Robotics, Automation & Control

This tool enables multiple sampling attempts per sample.

The BiBlade sampler has been developed for potentially acquiring samples from the surface of a planetary body. The tool could conceivably be used in both in situ and notional sample return missions to planetary bodies including asteroids, comets, and moons. While the tool was designed for planetary sampling missions, it could have terrestrial applications as well.

A prototype of the BiBlade sampler.

The BiBlade sampling chain was developed for use in a Touch-and-Go mission architecture where a spacecraft would maneuver to several meters from the surface of a small body and then deploy a sampling tool at the end of a robotic arm to the surface. Upon contact with the comet surface, two blades are linearly driven into the comet surface with a set of springs. The robotic arm transfers and inserts the sampler into a sample measurement station on the spacecraft. The blades are retracted slightly to expose the sample through a 5mm slit on each side of the blades. Multiple fiberscopes in the walls of the sample measurement chamber capture images of the sample through the slits. The fiberscopes guide the images to a common camera, which takes a picture that includes the multiple images of the sample. If the sample is acceptable, then the arm transfers the sampler to a notional Sample Return Capsule (SRC), inserts the sampler, and then deposits the sample in the sample chamber by pulling the blades all the way back. A lid attached to the sampler at the top of the sample volume is released by actuating a frangibolt, whereupon it is retained at the top of the SRC sample chamber with flexible fingers on the chamber. The sample could be ejected rather than transferred to the SRC chamber, enabling multiple sampling attempts per sample.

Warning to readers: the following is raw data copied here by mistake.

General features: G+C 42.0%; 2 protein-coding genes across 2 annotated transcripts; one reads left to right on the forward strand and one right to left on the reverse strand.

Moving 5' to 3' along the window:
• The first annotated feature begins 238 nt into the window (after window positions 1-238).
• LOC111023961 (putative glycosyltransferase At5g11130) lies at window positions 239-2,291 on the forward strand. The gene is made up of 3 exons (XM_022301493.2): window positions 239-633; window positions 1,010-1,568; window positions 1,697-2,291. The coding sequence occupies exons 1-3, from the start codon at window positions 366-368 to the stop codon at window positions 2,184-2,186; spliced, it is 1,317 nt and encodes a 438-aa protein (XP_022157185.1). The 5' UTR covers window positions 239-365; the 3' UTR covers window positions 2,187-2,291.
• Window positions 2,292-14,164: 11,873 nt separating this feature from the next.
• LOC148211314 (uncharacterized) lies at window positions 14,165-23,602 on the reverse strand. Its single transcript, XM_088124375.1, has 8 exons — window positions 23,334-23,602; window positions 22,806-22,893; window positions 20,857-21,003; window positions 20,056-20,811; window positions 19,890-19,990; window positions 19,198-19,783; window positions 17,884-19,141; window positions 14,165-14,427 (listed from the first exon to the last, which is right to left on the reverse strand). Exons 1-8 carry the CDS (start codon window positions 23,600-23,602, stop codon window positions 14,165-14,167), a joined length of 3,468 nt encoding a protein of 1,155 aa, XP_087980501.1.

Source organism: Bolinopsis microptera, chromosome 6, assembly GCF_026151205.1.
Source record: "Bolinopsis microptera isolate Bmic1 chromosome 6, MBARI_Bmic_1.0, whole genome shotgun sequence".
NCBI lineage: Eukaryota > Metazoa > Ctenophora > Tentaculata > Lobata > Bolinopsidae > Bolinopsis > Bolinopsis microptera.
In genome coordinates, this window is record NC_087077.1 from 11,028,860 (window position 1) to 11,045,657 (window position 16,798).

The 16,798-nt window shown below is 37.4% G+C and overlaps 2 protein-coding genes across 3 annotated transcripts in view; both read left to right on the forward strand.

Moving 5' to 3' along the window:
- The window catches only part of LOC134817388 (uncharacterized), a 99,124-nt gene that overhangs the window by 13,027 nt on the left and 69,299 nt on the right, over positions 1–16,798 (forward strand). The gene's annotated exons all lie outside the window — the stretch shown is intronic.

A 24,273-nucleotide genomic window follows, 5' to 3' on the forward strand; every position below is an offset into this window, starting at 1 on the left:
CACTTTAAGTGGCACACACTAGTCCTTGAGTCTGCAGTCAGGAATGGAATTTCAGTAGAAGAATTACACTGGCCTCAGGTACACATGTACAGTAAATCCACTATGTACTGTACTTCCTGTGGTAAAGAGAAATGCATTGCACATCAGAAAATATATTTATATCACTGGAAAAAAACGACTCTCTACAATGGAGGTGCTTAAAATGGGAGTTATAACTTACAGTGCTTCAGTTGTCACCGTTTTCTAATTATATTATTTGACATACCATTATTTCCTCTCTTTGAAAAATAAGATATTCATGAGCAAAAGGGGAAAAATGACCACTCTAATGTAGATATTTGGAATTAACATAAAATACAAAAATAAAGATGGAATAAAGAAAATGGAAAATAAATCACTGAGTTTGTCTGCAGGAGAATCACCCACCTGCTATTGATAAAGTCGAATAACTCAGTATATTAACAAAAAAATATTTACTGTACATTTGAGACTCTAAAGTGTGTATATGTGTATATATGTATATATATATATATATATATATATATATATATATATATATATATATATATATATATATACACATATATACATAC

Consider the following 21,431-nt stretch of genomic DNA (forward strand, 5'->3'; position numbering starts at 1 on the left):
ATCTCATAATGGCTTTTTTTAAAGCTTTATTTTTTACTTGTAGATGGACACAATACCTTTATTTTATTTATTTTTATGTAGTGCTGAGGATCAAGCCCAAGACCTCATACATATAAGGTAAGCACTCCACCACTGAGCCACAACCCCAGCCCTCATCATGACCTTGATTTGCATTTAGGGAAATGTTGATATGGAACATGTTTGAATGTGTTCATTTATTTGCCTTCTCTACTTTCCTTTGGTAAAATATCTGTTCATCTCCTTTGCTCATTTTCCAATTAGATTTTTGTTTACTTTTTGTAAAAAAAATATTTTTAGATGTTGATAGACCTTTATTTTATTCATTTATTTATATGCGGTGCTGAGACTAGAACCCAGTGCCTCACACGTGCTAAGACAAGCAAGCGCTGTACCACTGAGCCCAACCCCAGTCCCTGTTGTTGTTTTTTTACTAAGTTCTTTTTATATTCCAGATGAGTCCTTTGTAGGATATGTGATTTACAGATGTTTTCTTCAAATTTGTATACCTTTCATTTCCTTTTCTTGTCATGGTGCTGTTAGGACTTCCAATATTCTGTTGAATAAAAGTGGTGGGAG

This work was done by Paul Backes, Scott Moreland, Mircea Badescu, Nicholas Wiltsie, Jesse Grimes-York, Harish Manohara, Youngsam Bae, Risaku Toda, and Christopher McQuin of Caltech for NASA's Jet Propulsion Laboratory. NASA is seeking partners to further develop this technology through joint cooperative research and development. For more information about this technology and to explore opportunities, please contact Dan Broderick at This email address is being protected from spambots. You need JavaScript enabled to view it.. NPO-49553

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